For an illustration of how such an LCD matrix can be arranged to provide a dot matrix, reference is now made to FIG. 3. LCD 100 of FIG. 3 is formed of a double layer of LCDs similar to LCD 10 shown in FIGS. 1 and 2. LCD 100 is formed of the LCD 12 on top of the LCD 14. To simplify the drawing, only the common layer 18 is shown with the understanding that the top layer 16 and bottom layer 20 are used to form LCD 100. The LCD 12 is arranged into 14 columns (1-14) in which the conductive layers 24 are extended to terminals 25-1 . . . 25-14. The lower LCD 14 is arranged into 5 rows of conductors extended from the structure to provide terminals 27-1 . . . 27-5. Moreover, the bottom glass plate layer 20 of LCD 14 is arranged to be reflective, similar to FIG. 1, so that a viewer 70 in the environment of light 72 will see reflections of light from the bottom layer 20 through the activated LCD portions rendered transparent through the respective top and bottom layers of the LCD forming the dot matrix.
The LCD 100 is arranged with the spacings 60, 62, 64, and 66, shown in FIGS. 1 and 2, so that as it is viewed from the top, as seen in FIG. 3, dots of the dot matrix will be displayed when activated with dark margins or spaces therebetween. Furthermore, in order to enhance the viewing contrast of dots developed in the peripheral portions of LCD, a border 74 formed of a dark opaque masking material is provided. If desired, LCD material that is never energized and is thus left in an opaque state may be used, in the alternative, for the border 74.
It will be noticed that the LCD layer that is to function as the sequential or one-at-a-time portion of the display is preferably positioned nearest to viewer 70. This is done to reduce unnecessary light scattering that occurs in an LCD layer in which many cells are activated simultaneously as would the layer 14 serving to provide the "row mode" of operation. Thus layer 14 is positioned under layer 12 to thereby minimize such stray light from being seen by the viewer.
The dot matrix system of FIG. 3 is arranged so that the LCD 100 is activated by a 1-of-14 decoder 50 and a memory and control circuit 52. Decoder 50 provides for a one-at-a-time selection of any one of the 14 columns terminated at the respective terminals 25-1 . . . 25-14. Decoder 50 is a conventional decoder including suitable LCD drivers which provide an AC voltage of sufficient voltage to activate the selected pairs of conductors (22,24) in the upper LCD layer 12 defining the LCD columns 1-14. Decoder 50 under control of memory and control circuit 52 is operated via bus 54 to select a desired one of columns 1 to 14 in any desired sequence.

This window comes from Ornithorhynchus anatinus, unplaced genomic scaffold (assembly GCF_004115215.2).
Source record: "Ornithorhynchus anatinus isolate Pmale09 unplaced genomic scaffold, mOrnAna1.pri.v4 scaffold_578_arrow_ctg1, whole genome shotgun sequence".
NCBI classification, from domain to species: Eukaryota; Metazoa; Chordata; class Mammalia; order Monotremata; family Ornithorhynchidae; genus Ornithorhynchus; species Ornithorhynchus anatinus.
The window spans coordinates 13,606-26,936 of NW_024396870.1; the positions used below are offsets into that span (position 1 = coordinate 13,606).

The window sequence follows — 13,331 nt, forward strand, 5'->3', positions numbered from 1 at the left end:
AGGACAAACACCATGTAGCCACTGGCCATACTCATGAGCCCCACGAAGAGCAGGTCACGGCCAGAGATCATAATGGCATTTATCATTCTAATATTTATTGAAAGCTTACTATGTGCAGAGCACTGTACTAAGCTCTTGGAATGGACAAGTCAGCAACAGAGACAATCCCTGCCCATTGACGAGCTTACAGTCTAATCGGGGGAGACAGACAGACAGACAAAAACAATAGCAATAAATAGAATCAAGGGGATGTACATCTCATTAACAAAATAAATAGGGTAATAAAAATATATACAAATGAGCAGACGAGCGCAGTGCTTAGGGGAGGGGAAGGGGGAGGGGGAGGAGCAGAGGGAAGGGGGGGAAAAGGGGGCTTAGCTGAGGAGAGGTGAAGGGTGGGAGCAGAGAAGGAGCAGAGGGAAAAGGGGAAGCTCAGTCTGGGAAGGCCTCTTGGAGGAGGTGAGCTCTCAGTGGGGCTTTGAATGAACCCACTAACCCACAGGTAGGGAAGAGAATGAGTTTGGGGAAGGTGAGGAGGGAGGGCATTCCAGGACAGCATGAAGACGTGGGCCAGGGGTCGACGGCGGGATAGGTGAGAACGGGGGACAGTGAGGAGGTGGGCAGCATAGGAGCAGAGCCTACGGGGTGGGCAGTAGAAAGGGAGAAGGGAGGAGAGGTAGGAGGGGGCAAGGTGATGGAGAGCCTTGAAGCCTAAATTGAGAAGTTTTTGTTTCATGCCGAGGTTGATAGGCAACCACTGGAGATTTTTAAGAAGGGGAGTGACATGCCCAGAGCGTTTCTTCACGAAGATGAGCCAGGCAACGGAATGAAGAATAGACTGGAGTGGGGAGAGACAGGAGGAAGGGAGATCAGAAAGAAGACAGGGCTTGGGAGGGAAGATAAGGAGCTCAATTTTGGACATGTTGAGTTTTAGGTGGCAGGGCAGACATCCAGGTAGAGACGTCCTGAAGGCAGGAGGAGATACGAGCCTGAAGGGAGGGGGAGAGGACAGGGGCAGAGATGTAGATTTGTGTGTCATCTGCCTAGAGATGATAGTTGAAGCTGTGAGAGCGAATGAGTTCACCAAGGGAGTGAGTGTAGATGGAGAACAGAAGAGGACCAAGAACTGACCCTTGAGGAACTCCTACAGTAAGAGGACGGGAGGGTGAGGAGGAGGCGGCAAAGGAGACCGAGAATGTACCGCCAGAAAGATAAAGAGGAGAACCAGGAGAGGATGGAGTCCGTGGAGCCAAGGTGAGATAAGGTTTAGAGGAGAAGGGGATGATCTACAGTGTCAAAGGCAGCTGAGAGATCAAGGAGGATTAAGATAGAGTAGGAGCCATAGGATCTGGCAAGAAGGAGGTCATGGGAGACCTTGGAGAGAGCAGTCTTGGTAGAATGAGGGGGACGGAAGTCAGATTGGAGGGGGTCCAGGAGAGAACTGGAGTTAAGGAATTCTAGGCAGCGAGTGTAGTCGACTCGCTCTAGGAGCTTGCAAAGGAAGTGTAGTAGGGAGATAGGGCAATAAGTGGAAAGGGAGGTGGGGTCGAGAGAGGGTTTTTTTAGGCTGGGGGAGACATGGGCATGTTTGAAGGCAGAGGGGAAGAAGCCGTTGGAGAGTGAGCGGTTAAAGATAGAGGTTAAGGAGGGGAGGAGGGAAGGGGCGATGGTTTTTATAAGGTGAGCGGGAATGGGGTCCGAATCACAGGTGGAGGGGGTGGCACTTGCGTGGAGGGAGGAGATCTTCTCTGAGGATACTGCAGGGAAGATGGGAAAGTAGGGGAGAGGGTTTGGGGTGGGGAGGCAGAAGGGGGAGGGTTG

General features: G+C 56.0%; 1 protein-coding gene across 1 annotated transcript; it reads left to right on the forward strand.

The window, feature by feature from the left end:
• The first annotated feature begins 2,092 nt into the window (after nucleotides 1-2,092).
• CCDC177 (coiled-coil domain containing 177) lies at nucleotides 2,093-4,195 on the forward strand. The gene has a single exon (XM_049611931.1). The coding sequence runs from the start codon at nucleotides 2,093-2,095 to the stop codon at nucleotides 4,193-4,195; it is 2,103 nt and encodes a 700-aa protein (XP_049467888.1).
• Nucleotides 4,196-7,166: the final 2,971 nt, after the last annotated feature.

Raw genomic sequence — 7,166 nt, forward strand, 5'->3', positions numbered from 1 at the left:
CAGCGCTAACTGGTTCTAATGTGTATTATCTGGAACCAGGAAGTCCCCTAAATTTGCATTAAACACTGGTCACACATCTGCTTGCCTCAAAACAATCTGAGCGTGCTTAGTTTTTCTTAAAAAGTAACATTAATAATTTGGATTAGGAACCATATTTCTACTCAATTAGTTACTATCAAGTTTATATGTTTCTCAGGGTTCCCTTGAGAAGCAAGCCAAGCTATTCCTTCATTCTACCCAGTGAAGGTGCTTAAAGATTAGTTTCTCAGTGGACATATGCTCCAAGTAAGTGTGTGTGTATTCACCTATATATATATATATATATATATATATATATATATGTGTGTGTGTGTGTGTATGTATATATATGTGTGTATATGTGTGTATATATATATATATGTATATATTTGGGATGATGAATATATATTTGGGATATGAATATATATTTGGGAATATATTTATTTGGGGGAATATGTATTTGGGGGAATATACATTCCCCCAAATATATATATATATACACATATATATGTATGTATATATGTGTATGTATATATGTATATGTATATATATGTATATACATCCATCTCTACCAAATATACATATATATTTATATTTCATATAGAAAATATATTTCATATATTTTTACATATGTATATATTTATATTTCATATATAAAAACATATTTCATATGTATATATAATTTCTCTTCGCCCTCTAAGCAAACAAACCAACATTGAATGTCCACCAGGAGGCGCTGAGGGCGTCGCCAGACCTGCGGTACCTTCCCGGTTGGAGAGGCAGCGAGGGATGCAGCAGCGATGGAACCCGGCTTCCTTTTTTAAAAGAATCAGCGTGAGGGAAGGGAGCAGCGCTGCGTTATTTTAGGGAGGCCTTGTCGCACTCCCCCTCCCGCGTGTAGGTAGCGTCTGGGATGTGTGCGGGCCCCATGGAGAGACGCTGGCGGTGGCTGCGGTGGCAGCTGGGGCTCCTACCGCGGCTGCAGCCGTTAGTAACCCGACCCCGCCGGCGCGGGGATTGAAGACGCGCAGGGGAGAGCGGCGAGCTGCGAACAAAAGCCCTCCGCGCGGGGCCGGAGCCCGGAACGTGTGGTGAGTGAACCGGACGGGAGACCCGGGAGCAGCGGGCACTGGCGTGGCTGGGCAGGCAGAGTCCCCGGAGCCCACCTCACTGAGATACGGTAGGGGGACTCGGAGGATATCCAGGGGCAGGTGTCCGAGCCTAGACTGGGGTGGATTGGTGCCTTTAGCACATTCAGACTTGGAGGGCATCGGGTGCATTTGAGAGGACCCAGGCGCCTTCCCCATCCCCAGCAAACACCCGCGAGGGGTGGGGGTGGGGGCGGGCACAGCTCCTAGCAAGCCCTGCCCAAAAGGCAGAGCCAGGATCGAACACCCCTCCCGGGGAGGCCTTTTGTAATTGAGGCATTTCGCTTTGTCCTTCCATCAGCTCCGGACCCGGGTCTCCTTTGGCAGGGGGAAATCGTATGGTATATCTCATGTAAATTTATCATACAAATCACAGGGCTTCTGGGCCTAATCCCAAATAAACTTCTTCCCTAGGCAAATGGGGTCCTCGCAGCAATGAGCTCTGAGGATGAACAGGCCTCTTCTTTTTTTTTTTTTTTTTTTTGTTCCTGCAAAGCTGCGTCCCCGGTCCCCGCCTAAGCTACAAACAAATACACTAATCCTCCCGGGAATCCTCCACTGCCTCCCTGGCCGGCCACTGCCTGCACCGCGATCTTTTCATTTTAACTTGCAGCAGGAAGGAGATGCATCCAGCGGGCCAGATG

Memory and control circuit 52 functions to activate simultaneously a plurality of selected rows in the lower LCD layer 14 that cross with the selected column activated by decoder 50 to define one or more dots. Circuit 52 is formed in the present embodiment of a conventional bit memory, and associated LCD drivers to energize the respective LCDs with an AC voltage of sufficient magnitude to activate the LCDs. Moreover, memory and control circuit 52 functions to coordinate the timing of the decoder 50 and the display memory portion of the circuit 52. For other embodiments, memory and control circuit 52 may be provided with a character generator in addition to or, in place of, a bit generator of the type used for the above-described embodiment which provides a simple dot matrix. By using the character generator the invention can be used to develop classical graphic displays of alpha-numeric displays.
Memory and control circuit 52 provides parallel row signals to selected terminals 27-1 . . . 27-5 in synchronism with one of the selected columns 1-14 via decoder 50 and bus 54. Decoder 50 selects any column N of one of N columns, in this case 1-14 columns, using a code, for example, of four bits for one of 16 possible columns. When a column or a row is activated, an entire stripe becomes transparent. For example, when column 9 is selected, rows 2 and 4 must be active in order to effect the two light dots as shown in FIG. 3. For this description it should be understood that the light spots represent a vertical set of active LCD dots defined by the corresponding activated portions of both the LCD 12 and LCD 14 of LCD 100. Dark spots indicate one or both of the corresponding LCD dots are not activated.